Never having used a carcass saw with negative rake, I was interested to find out for myself if adding negative rake was in fact a good thing, so I grabbed that lovely Disston No.5 that I restored in Saw Talk #2. Originally, this saw was filed with 13 teeth per inch (14PPI), but since my Gramercy rip carcass saw is 13TPI, I re-toothed the Disston to 12TPI.
Using a 5” extra slim file, I sharpened it with 6 degrees of rake and 5 degrees of fleam and added about .002” of set either side of the .026” plate.
These little teeth are fiddly to file, but I think I’m starting to get a better feel for filing now. I’m not quick by any means and I still have to remember to breathe while I’m filing, but I think the results are passable. I’m also realizing more and more the importance of getting all of the teeth the same height. Not easy, I can tell you! When I first tested the saw, there were a couple of teeth that were fractionally taller than the rest and the saw just stopped when they hit the wood. Sure I could have forced it to continue, but I wanted it to run smoothly.
I compared the offending teeth against those either side of them and I couldn’t see any difference at all. I tried feeling the difference with my finger, but I couldn’t detect any variation in height. Regardless, I marked the plate just above the teeth with a pencil and put the saw teeth down on a granite plate. The saw rocked very slightly along its length and shining a light behind it enabled me to identify where the fulcrum point was. Lo and behold, it was right where I marked the plate with the pencil. It surprised me how such a small variation can make the difference between smooth and juddery cutting. After I reduced their height, the saw ran more smoothly.
Since it is my intention to use this saw for cutting small tenons, here’s a little video of the saw doing just that. In my view, sawing tenons is more about accuracy than speed. In fact, as you’ll see in the video, I’m holding this saw back more than I’m letting it rip.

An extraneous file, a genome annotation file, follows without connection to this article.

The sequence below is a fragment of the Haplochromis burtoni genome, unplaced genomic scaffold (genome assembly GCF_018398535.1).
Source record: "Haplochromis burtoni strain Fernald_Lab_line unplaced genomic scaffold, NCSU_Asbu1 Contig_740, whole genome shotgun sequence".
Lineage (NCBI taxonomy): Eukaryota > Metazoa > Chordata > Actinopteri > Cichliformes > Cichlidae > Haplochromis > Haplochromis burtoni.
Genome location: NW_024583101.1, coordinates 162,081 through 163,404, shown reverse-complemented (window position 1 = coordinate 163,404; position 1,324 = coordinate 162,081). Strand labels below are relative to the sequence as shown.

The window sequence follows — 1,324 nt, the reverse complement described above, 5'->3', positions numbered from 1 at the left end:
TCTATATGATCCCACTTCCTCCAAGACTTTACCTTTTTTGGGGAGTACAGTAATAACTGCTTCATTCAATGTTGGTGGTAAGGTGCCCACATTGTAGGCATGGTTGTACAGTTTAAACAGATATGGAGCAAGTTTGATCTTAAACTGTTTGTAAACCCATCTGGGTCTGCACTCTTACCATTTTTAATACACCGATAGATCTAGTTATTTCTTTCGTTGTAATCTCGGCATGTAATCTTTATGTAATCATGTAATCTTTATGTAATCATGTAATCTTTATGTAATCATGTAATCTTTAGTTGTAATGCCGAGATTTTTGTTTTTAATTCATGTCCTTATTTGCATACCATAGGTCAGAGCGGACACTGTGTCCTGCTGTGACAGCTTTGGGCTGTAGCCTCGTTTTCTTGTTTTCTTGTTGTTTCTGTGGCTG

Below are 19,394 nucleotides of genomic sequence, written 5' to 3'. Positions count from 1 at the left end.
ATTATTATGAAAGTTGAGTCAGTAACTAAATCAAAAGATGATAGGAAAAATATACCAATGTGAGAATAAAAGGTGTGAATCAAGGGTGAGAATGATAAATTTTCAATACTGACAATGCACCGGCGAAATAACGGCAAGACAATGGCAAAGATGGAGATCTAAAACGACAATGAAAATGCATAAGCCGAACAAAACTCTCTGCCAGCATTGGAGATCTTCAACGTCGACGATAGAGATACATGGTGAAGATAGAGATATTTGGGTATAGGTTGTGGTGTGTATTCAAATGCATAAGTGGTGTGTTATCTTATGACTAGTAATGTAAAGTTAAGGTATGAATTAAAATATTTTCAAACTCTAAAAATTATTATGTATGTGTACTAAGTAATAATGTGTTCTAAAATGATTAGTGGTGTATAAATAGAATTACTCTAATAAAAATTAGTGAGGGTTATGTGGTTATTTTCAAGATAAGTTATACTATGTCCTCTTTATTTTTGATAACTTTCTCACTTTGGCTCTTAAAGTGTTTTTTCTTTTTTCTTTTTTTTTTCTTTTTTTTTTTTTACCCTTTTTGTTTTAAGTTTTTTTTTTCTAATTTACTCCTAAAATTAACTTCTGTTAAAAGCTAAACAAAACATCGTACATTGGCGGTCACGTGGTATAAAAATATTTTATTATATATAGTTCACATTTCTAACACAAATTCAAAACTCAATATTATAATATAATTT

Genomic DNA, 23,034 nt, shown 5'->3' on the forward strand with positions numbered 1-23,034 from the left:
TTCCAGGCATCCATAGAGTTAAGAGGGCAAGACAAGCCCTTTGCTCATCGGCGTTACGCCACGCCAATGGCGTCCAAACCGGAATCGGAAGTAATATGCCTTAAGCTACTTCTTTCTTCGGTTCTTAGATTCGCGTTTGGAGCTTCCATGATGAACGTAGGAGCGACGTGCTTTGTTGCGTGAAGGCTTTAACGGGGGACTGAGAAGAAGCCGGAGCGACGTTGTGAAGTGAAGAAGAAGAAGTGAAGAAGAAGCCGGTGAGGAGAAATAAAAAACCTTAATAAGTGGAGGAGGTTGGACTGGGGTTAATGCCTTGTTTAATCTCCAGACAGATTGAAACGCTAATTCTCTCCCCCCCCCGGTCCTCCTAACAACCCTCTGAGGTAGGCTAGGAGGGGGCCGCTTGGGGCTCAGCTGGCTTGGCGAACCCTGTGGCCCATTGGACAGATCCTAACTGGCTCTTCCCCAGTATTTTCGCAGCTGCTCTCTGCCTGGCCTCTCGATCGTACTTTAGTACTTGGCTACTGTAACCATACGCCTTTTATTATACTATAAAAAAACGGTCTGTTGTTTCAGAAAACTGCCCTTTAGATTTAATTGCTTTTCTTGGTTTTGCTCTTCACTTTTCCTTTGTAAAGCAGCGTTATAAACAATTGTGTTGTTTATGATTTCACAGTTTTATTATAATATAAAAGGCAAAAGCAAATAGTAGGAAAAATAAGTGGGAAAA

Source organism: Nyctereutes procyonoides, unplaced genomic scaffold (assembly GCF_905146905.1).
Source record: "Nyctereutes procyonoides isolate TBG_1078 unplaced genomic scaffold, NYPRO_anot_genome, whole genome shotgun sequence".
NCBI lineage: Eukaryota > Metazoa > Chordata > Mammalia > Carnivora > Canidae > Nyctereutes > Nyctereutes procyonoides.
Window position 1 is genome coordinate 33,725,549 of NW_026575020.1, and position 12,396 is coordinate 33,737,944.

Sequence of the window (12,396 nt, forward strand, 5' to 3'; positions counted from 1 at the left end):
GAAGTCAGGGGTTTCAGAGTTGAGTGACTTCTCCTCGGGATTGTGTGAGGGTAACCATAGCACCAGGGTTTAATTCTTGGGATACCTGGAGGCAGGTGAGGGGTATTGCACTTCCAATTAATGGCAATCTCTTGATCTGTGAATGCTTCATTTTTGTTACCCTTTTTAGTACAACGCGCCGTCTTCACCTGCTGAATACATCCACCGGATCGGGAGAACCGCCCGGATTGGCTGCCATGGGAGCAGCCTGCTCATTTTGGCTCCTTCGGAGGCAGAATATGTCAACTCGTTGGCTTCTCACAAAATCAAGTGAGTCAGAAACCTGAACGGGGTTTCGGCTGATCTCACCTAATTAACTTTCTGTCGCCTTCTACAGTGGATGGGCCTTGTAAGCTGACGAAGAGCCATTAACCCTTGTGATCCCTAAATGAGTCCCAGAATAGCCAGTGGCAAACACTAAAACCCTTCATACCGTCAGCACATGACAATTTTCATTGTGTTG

After that you’ll see me comparing it to my Gramercy rip saw which is filed 13TPI with zero degrees of rake and zero degrees of fleam. Actually to be honest, I just like sawing thin pieces of softwood with rip saws. It’s the sawing equivalent of planing thin whispy shavings. I should point out that the plate thickness of the Gramercy is .020” compared to the Disston’s .026”, so the Gramercy is removing less wood and should be faster. To make it a fair comparison, I touched up the Gramercy before I used it so that both saws were freshly sharpened. You might like to count the number of strokes it takes me to reach the line with each saw.
I noticed when sawing the tenon cheeks that it could do with a touch more set, so I’ll have to sort that out. At the moment I’d have to say that the jury is still out on whether I think rake is a good idea on a carcass saw intended for ripping, but I’ll live with it for a while and see how I like it. I will probably end up filing the fleam off of it though. Whilst it does enable me to make the odd crosscut with the saw, I don’t really need it to do that since I have other saws that will be filed specifically for crosscutting.
Here’s where this saw’s journey started…
…and here it is now ready for work.
Thanks for your support folks!
-- Andy -- I don't mind going to work. It's the 8 hour wait to go home that I don't much care for.